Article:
As a trivial aside, one of the things I particularly like about this book is that, unlike many books I’ve read recently, it wasn’t summarized in the first chapter.  Many books can be adequately read by reading the first chapter only.  Not this one.  Even the final chapter with her conclusion included new ideas and not just a rehash of what had already been written.


Nickel and Dimed

On Saturday I picked up the  book Nickel and Dimed written by Barbara Ehrenreich from the library.  I am currently in the middle of reading it.

The book was conceived, researched and writtne between 1998 and 2001.  If you will remember this was boom time in the US and the time of the Republican Revolution in the House of Representatives.  On of the very common topics then was that welfare mothers should be encouraged to work.   Encouragement was a euphemism for forced.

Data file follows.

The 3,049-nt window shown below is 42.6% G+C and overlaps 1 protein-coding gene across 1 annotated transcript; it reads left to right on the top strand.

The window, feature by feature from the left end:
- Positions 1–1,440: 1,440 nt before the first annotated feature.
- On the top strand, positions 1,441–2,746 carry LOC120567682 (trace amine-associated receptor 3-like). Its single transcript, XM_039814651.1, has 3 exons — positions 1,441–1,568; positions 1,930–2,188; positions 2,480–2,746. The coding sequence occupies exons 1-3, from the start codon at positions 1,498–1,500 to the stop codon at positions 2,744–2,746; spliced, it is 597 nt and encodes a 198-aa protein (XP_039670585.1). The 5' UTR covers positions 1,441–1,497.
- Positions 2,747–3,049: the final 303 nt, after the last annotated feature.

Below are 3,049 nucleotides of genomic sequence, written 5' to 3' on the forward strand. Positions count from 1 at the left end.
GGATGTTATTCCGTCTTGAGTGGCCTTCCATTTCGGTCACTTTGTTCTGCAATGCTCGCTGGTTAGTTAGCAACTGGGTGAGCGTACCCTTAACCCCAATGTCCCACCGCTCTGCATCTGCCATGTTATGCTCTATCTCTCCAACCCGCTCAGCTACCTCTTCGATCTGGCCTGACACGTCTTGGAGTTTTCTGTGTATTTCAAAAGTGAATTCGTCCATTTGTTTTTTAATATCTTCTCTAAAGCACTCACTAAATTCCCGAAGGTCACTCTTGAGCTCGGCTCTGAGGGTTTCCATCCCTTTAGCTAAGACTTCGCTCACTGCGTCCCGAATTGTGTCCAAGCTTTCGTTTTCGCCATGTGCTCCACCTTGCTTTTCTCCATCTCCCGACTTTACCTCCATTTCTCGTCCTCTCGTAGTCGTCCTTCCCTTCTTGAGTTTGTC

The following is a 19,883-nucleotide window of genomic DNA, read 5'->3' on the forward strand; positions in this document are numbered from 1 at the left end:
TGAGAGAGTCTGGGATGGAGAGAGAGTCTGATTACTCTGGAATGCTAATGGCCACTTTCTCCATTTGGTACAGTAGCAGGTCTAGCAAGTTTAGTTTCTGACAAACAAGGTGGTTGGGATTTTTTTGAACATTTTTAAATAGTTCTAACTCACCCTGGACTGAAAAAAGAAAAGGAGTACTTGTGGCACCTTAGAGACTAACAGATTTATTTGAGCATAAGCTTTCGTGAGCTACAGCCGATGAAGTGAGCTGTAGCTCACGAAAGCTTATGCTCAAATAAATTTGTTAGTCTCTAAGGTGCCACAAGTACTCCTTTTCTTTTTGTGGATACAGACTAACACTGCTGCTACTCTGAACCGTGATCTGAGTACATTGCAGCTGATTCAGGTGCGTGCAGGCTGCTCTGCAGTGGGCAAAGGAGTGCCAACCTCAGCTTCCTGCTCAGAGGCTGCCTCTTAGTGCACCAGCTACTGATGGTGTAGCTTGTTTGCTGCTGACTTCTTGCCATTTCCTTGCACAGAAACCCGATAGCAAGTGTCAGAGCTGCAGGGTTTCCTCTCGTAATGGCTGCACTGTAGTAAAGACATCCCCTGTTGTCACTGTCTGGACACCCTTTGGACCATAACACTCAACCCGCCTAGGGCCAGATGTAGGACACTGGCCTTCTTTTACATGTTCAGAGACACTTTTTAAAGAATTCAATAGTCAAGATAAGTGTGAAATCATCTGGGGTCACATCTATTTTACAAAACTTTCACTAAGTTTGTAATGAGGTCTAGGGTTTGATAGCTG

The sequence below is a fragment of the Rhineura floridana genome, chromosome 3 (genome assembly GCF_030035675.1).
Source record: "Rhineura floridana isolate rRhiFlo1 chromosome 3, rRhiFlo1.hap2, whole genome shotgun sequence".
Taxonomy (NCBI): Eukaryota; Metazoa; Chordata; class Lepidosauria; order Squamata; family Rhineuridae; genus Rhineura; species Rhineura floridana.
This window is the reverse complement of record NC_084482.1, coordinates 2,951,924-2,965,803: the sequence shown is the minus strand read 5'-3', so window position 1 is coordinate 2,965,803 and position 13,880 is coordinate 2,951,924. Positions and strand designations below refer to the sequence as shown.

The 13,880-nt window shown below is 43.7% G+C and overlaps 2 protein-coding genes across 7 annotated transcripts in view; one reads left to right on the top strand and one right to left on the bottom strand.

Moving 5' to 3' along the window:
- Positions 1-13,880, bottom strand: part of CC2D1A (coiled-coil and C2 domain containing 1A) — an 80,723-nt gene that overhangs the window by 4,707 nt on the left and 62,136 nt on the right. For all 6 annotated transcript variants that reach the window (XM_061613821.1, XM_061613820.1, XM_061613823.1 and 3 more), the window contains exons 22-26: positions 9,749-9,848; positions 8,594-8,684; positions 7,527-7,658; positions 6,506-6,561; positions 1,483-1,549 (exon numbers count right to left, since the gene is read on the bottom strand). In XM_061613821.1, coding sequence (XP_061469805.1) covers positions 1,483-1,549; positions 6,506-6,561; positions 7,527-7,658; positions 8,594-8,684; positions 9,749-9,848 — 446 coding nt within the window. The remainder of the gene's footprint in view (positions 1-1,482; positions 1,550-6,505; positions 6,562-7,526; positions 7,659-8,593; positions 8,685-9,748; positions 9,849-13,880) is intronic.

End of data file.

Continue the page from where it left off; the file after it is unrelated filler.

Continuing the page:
In that atmosphere the author decided to see if it was possible for a welfare mother to get an entry level job and “make the rent.”  So she picked three cities, and traveled to the city and looked for an apartment and a job without leaning on her actual work experience, education, etc.

I’ve finished the second chapter about her month in Maine.  I have been thoroughly engrossed by the book.  To be honest it is a piercing story and makes me feel completely lazy.  After all, here I am in writing about a a book I’m reading in the middle of my work day.

I have had a great concern for the situation the poor find themselves in, which is why I picked up the book, but it has opened my eyes to more of the reality of their situation.  One of the deadly things about our culture is the insulation we have from each other.  It is this insulation that is critical to the success of the whole enterprise I think, but it makes us all less human.  We are unable to see each other and our situations.